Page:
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Wed Apr 22, 2015, 08:56 AM

Stop & Shop, Wegmans turn food waste into energy


Stop & Shop announced it has broken ground on an anaerobic digester that will turn food scraps into energy at its distribution center in Freetown, Mass.

The retailer plans to transfer food waste and unsold food that cannot be donated to food banks or local farms to the anaerobic digester. Stop & Shop’s long-term goal is to divert 90% of waste going to landfills.

“We are excited to begin the groundbreaking of this facility, as it’s a clear proof point of our commitment to reducing waste across our supply chain,” Jihad Rizkallah, VP of responsible retailing for Stop & Shop parent Ahold USA, said in a press release. “Once operational, the anaerobic digester will create approximately 1.25 megawatts of clean, based load electricity, which would offset up to 40% of the

Freetown facility’s energy use. This is just one of the ways we strive to be a better neighbor, and a responsible retailer in the communities we serve.”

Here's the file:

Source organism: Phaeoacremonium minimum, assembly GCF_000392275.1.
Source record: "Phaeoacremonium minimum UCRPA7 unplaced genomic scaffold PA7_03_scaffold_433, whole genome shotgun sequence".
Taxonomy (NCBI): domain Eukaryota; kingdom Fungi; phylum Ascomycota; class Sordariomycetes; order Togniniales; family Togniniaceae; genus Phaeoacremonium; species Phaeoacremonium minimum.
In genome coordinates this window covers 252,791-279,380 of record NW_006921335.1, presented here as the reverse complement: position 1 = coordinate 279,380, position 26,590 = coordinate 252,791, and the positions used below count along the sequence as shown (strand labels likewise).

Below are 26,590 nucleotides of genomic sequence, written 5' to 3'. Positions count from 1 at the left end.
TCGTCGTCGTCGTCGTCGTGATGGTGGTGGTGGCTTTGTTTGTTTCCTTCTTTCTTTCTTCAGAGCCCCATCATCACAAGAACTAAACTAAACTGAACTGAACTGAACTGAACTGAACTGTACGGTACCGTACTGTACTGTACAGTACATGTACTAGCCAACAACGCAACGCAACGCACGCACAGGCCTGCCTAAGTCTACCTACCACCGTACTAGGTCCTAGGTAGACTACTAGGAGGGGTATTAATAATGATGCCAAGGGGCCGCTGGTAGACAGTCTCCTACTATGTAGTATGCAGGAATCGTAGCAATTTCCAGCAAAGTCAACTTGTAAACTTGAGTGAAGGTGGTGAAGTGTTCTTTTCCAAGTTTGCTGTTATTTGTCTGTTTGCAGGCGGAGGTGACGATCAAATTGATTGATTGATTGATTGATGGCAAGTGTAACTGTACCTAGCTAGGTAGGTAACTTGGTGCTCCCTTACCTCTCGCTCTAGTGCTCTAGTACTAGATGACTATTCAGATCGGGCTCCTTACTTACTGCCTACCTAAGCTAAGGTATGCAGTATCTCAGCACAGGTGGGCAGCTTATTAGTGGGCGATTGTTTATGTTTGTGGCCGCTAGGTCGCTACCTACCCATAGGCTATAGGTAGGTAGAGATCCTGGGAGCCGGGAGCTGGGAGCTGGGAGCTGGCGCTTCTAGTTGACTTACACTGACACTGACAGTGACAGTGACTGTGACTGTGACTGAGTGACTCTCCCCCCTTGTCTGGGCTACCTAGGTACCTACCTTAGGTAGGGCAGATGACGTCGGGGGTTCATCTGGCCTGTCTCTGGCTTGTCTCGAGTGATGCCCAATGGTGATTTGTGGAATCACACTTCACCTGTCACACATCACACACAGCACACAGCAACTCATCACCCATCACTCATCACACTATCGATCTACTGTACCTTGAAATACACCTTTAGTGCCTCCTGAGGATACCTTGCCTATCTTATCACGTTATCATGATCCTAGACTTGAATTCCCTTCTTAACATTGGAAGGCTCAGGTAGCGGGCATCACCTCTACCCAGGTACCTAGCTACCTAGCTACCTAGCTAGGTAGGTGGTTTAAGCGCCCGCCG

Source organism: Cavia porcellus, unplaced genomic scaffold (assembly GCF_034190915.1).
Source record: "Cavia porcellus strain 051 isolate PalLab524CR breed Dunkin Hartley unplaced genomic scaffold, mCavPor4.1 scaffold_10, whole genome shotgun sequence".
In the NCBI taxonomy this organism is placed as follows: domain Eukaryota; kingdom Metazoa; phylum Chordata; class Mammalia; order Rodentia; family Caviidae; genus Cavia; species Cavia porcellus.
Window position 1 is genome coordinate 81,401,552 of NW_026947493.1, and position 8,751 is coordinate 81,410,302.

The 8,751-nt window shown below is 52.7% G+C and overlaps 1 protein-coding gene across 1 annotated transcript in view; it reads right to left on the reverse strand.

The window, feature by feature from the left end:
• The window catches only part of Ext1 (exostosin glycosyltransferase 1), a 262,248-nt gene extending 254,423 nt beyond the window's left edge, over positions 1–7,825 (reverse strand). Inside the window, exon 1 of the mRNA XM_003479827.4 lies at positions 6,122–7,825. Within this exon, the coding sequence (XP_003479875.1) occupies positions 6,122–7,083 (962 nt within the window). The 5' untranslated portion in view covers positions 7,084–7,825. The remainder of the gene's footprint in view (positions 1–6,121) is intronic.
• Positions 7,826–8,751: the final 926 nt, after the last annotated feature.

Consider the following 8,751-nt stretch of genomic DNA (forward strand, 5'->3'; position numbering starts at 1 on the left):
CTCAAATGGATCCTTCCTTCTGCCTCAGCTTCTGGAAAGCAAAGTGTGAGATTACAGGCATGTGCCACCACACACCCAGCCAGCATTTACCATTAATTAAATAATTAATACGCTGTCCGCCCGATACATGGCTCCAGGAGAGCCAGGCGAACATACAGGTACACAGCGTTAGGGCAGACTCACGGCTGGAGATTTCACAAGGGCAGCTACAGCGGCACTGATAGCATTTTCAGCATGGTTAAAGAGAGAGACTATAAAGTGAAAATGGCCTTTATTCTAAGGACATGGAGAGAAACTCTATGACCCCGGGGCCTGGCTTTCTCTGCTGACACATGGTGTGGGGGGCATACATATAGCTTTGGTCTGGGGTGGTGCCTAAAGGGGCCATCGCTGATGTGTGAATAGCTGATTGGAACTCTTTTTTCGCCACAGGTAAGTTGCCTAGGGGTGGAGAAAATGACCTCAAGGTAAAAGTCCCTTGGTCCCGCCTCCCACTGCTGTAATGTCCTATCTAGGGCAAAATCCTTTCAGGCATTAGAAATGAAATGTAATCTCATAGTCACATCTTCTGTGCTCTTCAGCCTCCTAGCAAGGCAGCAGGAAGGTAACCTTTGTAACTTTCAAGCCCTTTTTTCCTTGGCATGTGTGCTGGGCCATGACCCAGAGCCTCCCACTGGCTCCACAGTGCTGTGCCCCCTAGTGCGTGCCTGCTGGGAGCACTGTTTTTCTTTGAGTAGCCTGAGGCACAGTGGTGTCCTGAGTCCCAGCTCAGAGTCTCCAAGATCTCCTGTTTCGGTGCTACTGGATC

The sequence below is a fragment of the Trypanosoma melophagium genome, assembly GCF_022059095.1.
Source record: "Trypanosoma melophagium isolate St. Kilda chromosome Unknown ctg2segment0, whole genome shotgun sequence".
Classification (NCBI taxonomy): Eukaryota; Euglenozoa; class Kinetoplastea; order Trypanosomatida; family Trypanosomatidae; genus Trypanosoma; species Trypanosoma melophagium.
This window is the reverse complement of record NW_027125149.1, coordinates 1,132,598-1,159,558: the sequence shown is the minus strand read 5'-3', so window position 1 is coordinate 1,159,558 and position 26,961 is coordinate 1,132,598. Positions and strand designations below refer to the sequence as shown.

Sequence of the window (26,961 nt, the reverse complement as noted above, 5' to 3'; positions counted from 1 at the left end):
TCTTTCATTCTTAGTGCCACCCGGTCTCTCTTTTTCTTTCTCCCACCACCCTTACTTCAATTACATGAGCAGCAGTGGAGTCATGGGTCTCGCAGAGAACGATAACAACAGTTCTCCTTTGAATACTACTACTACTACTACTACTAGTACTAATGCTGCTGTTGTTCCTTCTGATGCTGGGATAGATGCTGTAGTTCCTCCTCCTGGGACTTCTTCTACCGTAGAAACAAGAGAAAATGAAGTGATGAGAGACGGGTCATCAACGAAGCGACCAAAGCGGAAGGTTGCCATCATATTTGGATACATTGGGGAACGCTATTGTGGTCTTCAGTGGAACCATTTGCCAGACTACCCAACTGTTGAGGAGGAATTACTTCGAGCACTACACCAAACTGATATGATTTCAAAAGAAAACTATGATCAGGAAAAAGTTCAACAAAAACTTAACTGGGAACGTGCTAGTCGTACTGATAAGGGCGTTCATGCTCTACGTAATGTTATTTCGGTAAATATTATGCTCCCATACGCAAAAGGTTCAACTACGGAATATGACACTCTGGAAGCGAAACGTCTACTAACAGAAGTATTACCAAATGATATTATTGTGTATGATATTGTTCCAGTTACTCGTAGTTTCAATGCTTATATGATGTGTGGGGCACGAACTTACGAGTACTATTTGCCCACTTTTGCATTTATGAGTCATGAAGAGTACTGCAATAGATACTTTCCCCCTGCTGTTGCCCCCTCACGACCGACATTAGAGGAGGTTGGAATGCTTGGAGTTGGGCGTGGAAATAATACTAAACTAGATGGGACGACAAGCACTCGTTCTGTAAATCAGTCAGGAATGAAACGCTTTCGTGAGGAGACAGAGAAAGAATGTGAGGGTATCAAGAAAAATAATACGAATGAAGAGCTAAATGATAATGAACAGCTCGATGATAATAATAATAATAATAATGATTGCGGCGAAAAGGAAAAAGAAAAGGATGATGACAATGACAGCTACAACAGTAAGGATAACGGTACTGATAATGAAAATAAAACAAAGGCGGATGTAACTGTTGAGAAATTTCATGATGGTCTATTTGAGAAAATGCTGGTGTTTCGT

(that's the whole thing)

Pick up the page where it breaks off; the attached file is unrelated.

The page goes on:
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Reply Stop & Shop, Wegmans turn food waste into energy (Original post)
Sherman A1 Apr 2015 OP
Buzz Clik Apr 2015 #1
Sherman A1 Apr 2015 #2

Response to Sherman A1 (Original post)

Wed Apr 22, 2015, 09:01 AM

1. And in a related story:


Wastewater plant is turning GREASE and food SCRAPS into energy.

"Green" waste-to-energy equipment uses grease and food scraps to create electricity to run plant processes.

West Lafayette Indiana, October 2010.

The City of West Lafayette has completed a major renovation project at its wastewater treatment plant (WWTP) and it has been in operation for over one year. The onsite equipment allows the city to convert fats, oils, and grease (called FOG) and food scrap waste from Purdue University to produce energy that is being used to augment the plant's electricity usage. This innovative waste-to-energy treatment system reduces the plant's overall operating and maintenance costs, has decreased the overall carbon footprint of the community, and reduces waste going to landfills.


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Response to Buzz Clik (Reply #1)

Wed Apr 22, 2015, 09:04 AM

2. Superb!

We need more of this innovation in both decreasing waste, but increasing energy sources.

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